DC senior staffers Bob Wayne, Jim Lee and Dan DiDio made a presentation to comic store retailers today, at ComicsPRO in Portland. As ever, Bleeding Cool has folks on the ground to cover the conversations being had.
They talked about how Convergence celebrates DC's eighty year history, and how the entire event was entirely edited by Marie Javins. You may remember we mentioned that a while back.
They talked about how Convergence takes place in 52 domed cities. How they are not retro comics, but comics that at times offer better closure to story lines that had to be truncated. They confirmed earlier reports that 43 stories of eight pages each will introduce the post-Convergence titles to readers.
Dan DiDio talked about how, after seeing at conventions how the audience was changing,"this is a true diversification of the DC line". They're not looking for every person to buy every book, but looking for the most people to buy the most books that would appeal to each individual.
Jim Lee talked about how the books will have different tonalities, with a greater representation for women and racial diversity, saying "you can't publish the same tonality across 52 titles" though he didn't add "anymore" at the end. Lee sees June is as seismic a change for DC as when the New 52 was introduced. And how rules in continuity will be softened. Though he emphasised that this is not a new thing – when Hawkman no longer worked, Tim Truman's Hawkman was introduced. And he emphasised that the best stories become canon.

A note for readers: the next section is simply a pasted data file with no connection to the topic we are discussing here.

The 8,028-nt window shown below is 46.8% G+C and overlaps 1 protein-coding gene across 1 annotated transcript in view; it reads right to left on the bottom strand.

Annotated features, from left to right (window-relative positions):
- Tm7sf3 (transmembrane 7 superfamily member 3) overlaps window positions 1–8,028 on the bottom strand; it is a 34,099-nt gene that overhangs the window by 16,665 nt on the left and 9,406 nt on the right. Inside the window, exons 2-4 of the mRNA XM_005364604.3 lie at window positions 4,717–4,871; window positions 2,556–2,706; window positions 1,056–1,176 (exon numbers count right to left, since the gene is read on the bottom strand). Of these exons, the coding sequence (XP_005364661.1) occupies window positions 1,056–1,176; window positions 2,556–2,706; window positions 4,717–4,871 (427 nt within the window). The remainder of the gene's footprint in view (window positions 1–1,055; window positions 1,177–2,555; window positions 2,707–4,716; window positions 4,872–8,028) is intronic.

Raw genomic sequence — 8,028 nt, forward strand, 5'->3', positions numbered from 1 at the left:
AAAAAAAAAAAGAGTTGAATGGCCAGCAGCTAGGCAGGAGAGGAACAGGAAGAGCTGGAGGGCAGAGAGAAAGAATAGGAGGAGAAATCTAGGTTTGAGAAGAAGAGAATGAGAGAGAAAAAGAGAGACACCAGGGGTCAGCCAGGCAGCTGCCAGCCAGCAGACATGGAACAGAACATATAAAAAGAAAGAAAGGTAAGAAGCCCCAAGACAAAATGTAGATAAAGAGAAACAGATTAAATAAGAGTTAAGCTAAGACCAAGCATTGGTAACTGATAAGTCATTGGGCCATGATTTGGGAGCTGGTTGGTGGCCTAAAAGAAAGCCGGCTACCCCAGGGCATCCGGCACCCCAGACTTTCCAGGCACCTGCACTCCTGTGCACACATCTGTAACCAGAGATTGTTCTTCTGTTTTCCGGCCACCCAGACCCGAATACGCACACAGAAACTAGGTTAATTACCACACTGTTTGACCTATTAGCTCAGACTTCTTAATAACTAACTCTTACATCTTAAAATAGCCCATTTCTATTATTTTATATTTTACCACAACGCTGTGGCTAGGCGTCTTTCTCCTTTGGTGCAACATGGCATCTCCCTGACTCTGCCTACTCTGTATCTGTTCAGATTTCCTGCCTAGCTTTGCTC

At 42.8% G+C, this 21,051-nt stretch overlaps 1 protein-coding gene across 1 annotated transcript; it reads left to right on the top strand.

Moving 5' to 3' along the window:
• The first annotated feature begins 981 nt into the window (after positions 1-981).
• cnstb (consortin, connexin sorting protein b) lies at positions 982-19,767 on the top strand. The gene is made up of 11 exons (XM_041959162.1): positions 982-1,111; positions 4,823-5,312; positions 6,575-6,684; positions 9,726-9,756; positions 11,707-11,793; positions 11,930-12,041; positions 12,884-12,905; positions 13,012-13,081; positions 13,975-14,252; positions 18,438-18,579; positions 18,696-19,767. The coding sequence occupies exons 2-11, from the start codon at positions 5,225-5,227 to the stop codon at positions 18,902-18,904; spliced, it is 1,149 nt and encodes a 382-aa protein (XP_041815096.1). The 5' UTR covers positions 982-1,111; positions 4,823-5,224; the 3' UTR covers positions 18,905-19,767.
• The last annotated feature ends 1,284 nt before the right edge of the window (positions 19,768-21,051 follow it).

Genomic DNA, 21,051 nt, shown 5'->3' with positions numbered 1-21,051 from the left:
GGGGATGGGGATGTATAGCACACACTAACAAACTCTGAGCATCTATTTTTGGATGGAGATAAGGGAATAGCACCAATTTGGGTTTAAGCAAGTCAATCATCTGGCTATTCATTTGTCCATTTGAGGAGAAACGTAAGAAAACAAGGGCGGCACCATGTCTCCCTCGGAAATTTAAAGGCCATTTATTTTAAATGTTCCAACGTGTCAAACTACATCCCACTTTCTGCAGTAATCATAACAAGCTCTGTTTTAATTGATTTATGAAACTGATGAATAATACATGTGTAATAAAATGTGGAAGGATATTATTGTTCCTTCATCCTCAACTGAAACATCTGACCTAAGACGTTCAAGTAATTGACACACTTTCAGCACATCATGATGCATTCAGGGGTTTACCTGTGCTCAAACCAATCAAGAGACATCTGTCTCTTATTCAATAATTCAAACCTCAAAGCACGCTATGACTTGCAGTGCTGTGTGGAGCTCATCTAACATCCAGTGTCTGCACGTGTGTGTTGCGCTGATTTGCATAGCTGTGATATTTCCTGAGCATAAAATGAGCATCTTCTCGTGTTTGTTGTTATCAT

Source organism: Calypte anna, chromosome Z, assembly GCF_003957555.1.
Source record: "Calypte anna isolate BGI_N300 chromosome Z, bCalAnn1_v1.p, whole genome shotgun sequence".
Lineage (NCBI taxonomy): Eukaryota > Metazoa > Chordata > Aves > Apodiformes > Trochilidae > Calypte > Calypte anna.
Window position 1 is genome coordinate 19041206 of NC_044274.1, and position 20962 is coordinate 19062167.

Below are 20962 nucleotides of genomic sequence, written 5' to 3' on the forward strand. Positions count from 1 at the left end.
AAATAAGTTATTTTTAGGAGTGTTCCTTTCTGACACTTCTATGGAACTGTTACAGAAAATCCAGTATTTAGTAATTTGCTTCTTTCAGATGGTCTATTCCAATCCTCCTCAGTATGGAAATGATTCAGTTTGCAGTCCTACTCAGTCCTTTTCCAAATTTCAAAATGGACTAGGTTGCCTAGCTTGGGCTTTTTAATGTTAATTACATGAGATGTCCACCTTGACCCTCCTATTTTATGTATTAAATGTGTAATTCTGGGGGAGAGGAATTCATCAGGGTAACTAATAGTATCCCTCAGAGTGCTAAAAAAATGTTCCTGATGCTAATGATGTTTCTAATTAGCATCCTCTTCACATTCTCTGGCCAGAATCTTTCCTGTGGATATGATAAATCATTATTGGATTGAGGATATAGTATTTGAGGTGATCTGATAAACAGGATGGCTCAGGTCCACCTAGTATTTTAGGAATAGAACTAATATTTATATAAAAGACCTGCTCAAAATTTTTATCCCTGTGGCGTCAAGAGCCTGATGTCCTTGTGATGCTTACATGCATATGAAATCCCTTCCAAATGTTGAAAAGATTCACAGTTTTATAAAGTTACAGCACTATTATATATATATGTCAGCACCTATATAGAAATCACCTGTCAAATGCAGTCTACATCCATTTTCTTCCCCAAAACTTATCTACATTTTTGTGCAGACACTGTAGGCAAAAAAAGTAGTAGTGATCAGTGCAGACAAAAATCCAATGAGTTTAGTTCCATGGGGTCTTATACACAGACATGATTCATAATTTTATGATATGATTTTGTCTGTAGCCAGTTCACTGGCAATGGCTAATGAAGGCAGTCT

DiDio commented on the camaraderie and respect and support he witnessed at the creator summit between the assembled creators. They are excited to bring the best stories and try daring new things.
Talking specifically about titles, Superman will be an immigrant's story, Cyborg was a book mentioned as one to watch, and they commit to at least twelve issues of all titles starting in June, including the slightly shakier Prez that some retailers were less than kind about.
DiDio said that Prez reminds him of a title from his early days at DC, Kyle Baker's Plastic Man. Which may not have lasted long but was a real creative high point.
I know I'll be buying it…